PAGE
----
Sunday, April 30, 2006

Yom ha-Atzmaut (Haftarot)

Isaiah 11-12: “The Stock of Jesse” Revisited

In many communities in Israel, it is customary to read the haftarah designated in the Diaspora for Aharon shel Pesah (the Last Day of Passover)—Isaiah 10:32–12:6—on Yom ha-Atzma’ut, Israel’s Independence Day. (In recent years there has been some debate within the religious kibbutz movement as to whether or not this may be done with usual berakhot; Ha-Kibbutz ha-Dati has been at the forefront of those who attempt to maximize the celebration of Yom Ha-Atzma’ut as a religious holiday in every sense, and have been willing to undertake daring halakhic innovations in this direction.) In any event, this choice is presumably motivated by the idea of the State as reshit tzemihat geulatenu, the harbinger or beginning of the Messianic process; that, combined with the fact that this was an established and well-loved haftarah in the Diaspora which is “lost” in Israel due to our observance of only one day of each holiday.

There is a certain irony in the choice of this chapter, which emphasizes the total change in nature to be wrought by Messiah, as a reading for Yom ha-Atzma’ut, the day which more than any other symbolizes the naturalistic approach to the meaning of Messianism. But even apart from the issues of ”What kind of Messianism?” the issue of rationalism vs. supernaturalism, etc., which we raised in our earlier discussion of this haftarah (HY II: 7th Day of Pesah), and which we continue below in a somewhat different vein, this choice raises some important issues about the nature of Zionism; more particularly, how religious Jews and particularly those who call themselves Religious Zionists view the nature of Zionism. Is Zionism only important as a form of messianism, or does it have other dimensions of religious significance?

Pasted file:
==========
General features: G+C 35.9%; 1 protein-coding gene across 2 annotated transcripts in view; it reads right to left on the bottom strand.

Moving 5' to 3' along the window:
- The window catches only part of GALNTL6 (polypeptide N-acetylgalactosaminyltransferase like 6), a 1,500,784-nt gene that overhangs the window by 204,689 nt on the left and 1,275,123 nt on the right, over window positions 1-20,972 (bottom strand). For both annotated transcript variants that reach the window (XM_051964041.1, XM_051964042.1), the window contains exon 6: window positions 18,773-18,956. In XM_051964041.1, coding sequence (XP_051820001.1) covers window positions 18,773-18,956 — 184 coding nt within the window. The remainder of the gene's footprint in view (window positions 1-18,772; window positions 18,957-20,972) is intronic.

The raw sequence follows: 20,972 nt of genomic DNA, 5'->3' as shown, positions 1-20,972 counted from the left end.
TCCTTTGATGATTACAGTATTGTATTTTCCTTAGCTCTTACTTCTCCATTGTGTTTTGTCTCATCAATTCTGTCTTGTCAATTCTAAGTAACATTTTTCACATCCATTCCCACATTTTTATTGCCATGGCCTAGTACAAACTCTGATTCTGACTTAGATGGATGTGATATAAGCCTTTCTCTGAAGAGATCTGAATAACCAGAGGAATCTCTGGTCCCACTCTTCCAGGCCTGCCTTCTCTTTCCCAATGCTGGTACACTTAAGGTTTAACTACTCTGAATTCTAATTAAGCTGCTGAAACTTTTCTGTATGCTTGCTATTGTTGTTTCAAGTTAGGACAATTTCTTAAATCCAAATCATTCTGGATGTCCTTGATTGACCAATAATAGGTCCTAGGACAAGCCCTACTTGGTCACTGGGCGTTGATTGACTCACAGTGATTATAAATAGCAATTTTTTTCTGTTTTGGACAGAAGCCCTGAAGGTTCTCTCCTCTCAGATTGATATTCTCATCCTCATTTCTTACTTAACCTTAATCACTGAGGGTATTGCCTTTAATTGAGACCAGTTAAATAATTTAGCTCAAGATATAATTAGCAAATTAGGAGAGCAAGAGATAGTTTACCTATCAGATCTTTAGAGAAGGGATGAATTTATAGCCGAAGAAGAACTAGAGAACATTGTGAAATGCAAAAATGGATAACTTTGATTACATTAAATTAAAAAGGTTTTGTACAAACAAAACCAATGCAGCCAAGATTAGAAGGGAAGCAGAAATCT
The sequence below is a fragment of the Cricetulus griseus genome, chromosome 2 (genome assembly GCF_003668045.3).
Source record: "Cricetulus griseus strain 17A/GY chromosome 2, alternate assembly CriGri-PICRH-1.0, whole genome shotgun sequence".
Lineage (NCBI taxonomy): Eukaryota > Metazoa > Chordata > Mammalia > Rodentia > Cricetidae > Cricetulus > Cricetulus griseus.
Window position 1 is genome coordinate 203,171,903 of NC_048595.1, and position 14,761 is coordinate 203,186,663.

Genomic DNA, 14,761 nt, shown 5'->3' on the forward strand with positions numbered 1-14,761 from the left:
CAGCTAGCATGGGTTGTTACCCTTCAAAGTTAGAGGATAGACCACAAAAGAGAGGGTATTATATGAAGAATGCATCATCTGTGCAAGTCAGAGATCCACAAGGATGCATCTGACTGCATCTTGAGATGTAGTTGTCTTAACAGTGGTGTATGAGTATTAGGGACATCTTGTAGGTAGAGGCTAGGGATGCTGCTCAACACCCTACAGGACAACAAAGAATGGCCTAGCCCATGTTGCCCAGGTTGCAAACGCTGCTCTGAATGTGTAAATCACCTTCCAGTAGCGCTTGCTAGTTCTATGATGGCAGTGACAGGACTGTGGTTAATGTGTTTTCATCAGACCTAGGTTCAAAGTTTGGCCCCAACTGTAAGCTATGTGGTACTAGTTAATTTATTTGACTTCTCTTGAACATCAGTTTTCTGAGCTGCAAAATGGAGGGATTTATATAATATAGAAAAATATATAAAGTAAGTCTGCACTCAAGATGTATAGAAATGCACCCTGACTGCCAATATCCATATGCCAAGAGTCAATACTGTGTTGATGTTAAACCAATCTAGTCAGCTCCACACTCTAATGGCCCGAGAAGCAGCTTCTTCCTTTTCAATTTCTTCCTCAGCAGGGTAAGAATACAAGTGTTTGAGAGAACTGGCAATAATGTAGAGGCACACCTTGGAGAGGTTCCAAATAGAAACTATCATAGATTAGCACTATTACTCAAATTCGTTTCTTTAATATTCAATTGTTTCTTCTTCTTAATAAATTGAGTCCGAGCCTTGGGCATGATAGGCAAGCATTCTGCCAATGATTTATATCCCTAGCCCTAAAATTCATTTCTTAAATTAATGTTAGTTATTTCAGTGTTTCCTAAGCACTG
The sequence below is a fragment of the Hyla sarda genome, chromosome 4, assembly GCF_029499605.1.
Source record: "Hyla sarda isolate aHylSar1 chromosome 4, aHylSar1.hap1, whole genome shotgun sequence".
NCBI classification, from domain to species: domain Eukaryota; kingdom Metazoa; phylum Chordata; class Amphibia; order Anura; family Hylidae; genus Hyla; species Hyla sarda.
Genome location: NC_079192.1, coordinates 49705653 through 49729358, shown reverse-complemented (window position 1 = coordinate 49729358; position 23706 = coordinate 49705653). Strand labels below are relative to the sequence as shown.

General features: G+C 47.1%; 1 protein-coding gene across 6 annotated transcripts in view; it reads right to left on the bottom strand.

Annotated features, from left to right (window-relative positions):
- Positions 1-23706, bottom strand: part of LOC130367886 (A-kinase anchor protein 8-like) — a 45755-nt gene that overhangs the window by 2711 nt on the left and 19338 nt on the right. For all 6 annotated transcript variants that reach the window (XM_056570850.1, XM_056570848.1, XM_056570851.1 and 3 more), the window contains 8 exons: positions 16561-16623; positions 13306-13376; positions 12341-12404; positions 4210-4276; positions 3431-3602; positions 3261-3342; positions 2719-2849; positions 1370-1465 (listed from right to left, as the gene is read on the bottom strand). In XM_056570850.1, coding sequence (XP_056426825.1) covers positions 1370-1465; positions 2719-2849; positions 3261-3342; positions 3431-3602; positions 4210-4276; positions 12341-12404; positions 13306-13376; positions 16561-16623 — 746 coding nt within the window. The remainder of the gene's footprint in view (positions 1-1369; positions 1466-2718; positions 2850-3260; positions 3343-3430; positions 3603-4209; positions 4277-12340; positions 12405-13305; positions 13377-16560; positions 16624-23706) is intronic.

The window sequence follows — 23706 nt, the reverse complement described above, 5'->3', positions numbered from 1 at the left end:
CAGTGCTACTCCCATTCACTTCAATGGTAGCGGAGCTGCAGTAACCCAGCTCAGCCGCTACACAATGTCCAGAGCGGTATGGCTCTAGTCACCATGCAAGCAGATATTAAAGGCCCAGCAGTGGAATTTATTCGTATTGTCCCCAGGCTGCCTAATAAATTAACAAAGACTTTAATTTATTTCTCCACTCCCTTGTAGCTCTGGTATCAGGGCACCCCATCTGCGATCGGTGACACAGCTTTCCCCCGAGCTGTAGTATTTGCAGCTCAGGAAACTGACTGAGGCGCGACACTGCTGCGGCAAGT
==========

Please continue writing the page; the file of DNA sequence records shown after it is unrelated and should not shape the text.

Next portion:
Zionism generally, of course, saw itself as a revolution in Jewish consciousness; it offered a return of the Jewish nation to history, not just as a passive object, everywhere a tolerated (or persecuted) minority dependent upon the good graces of others, but as a sovereign nation responsible for its own destiny. But this involved important religious possibilities as well. One theme, familiar from the thought of religious Zionism, was the naturalization of messianic hopes: the coming of Messiah viewed, not as a sudden, supernatural irruption into our world, as shown in any number of apocalyptic prophecies, but as a gradual, barely perceptible process, like the first faint light of dawn slowly dispelling the blackness of night. But there are other reasons to value the Jewish national revival: the return to autonomy, per se, has improved the Jewish lot. As Yeshayahu Leibowitz put it, Zionism was an expression of our being “fed up with living under the Goyim”: a simple, natural human reaction to a long-standing unnatural situation. In religious terms, this might be called a yeshu’ah (“deliverance”) —a Divinely aided amelioration of our situation within history, as contrasted with ge’ulah (“redemption”), a miraculous change meaning the end of history as we know it.

A third theme, articulated by David Hartman among others, is that the creation of the State provided the opportunity for implementation of Torah values in all aspects of human life within a living society, and not only in the constricted area of religious ritual, and individual piety, and the like. (Such, at least, is the dream on paper. I leave it to the readers, especially those living in the State of Israel, to evaluate the results. The existence of numerous religious political parties allegedly dedicated to the goal of tikkun olam be-malkhut Shaddai, of remaking the world as the kingdom of the Almighty, is frankly disappointing).


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